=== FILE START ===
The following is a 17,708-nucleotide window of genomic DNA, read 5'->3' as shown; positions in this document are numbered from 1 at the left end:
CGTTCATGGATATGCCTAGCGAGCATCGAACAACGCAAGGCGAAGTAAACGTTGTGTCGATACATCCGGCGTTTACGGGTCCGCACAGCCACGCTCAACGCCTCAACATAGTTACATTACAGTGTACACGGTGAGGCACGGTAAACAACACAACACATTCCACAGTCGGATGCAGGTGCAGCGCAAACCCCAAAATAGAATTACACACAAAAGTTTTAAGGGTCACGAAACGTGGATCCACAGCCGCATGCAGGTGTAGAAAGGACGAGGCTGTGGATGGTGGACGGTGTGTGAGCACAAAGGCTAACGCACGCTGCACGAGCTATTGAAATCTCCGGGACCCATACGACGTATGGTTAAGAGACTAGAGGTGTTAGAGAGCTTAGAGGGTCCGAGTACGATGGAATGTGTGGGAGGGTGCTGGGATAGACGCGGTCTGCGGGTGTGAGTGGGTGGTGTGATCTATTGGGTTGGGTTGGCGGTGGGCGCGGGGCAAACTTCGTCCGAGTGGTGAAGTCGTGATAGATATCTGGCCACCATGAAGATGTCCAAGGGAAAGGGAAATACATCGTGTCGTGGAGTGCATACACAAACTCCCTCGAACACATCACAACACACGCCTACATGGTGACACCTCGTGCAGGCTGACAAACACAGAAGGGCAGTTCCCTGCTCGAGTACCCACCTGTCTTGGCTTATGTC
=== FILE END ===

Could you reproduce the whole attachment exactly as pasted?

The following is a 17,708-nucleotide window of genomic DNA, read 5'->3' as shown; positions in this document are numbered from 1 at the left end:
CGTTCATGGATATGCCTAGCGAGCATCGAACAACGCAAGGCGAAGTAAACGTTGTGTCGATACATCCGGCGTTTACGGGTCCGCACAGCCACGCTCAACGCCTCAACATAGTTACATTACAGTGTACACGGTGAGGCACGGTAAACAACACAACACATTCCACAGTCGGATGCAGGTGCAGCGCAAACCCCAAAATAGAATTACACACAAAAGTTTTAAGGGTCACGAAACGTGGATCCACAGCCGCATGCAGGTGTAGAAAGGACGAGGCTGTGGATGGTGGACGGTGTGTGAGCACAAAGGCTAACGCACGCTGCACGAGCTATTGAAATCTCCGGGACCCATACGACGTATGGTTAAGAGACTAGAGGTGTTAGAGAGCTTAGAGGGTCCGAGTACGATGGAATGTGTGGGAGGGTGCTGGGATAGACGCGGTCTGCGGGTGTGAGTGGGTGGTGTGATCTATTGGGTTGGGTTGGCGGTGGGCGCGGGGCAAACTTCGTCCGAGTGGTGAAGTCGTGATAGATATCTGGCCACCATGAAGATGTCCAAGGGAAAGGGAAATACATCGTGTCGTGGAGTGCATACACAAACTCCCTCGAACACATCACAACACACGCCTACATGGTGACACCTCGTGCAGGCTGACAAACACAGAAGGGCAGTTCCCTGCTCGAGTACCCACCTGTCTTGGCTTATGTC